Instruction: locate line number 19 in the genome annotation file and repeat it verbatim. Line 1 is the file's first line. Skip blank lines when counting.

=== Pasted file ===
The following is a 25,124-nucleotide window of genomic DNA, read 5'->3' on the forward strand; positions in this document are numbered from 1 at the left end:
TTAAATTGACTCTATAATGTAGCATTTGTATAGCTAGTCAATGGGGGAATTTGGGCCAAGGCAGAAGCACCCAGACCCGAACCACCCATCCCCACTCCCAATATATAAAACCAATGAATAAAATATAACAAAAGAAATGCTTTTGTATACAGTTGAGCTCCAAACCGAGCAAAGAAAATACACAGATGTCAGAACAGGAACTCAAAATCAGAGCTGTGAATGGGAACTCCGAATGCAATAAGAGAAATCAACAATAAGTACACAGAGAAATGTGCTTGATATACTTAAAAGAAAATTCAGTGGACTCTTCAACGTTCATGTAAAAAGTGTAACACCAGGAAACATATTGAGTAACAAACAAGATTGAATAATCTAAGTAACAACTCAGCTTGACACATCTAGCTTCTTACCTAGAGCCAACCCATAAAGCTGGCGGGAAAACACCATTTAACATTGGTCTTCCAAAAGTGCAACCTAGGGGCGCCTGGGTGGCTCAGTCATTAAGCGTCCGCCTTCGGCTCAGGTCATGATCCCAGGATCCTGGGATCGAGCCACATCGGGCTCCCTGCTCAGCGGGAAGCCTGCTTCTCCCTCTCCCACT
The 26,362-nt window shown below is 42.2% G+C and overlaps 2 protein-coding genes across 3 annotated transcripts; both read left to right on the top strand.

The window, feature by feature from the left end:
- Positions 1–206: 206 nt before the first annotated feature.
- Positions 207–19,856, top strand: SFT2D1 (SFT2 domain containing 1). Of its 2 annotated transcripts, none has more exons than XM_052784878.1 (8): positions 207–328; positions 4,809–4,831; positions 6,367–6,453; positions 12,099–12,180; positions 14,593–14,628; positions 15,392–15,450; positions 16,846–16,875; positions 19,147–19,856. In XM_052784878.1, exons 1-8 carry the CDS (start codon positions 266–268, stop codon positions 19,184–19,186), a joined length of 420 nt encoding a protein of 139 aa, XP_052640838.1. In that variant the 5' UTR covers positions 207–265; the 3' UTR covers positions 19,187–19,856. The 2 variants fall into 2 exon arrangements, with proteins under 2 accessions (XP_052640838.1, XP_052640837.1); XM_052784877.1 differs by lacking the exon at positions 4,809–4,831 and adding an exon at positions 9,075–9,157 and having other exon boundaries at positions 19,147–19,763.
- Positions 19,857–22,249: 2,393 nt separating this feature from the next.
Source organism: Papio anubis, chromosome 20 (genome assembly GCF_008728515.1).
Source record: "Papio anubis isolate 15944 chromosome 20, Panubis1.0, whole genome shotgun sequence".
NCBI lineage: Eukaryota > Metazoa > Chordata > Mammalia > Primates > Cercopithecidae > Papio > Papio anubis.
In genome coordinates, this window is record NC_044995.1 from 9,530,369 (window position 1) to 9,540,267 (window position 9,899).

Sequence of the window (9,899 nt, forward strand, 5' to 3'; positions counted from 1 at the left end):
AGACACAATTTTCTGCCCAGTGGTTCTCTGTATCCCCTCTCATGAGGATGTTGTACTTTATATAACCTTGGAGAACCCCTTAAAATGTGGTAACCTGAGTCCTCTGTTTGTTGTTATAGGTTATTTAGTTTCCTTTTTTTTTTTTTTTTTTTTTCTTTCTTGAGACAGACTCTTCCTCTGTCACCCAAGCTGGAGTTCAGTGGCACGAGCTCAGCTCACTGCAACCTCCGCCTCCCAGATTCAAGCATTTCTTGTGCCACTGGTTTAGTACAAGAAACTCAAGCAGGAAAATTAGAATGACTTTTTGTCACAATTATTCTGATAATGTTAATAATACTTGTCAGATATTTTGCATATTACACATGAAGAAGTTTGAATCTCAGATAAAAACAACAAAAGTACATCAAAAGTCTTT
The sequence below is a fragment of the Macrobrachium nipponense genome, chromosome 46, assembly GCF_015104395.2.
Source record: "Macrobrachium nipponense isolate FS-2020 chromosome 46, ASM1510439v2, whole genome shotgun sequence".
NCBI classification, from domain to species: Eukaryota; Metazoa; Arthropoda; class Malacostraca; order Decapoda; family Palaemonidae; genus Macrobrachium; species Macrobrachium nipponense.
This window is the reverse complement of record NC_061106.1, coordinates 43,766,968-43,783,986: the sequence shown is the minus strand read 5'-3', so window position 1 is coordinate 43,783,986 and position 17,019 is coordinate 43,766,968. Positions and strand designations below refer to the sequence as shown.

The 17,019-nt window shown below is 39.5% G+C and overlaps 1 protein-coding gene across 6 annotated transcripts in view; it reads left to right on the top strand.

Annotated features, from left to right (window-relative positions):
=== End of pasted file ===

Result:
Annotated features, from left to right (window-relative positions):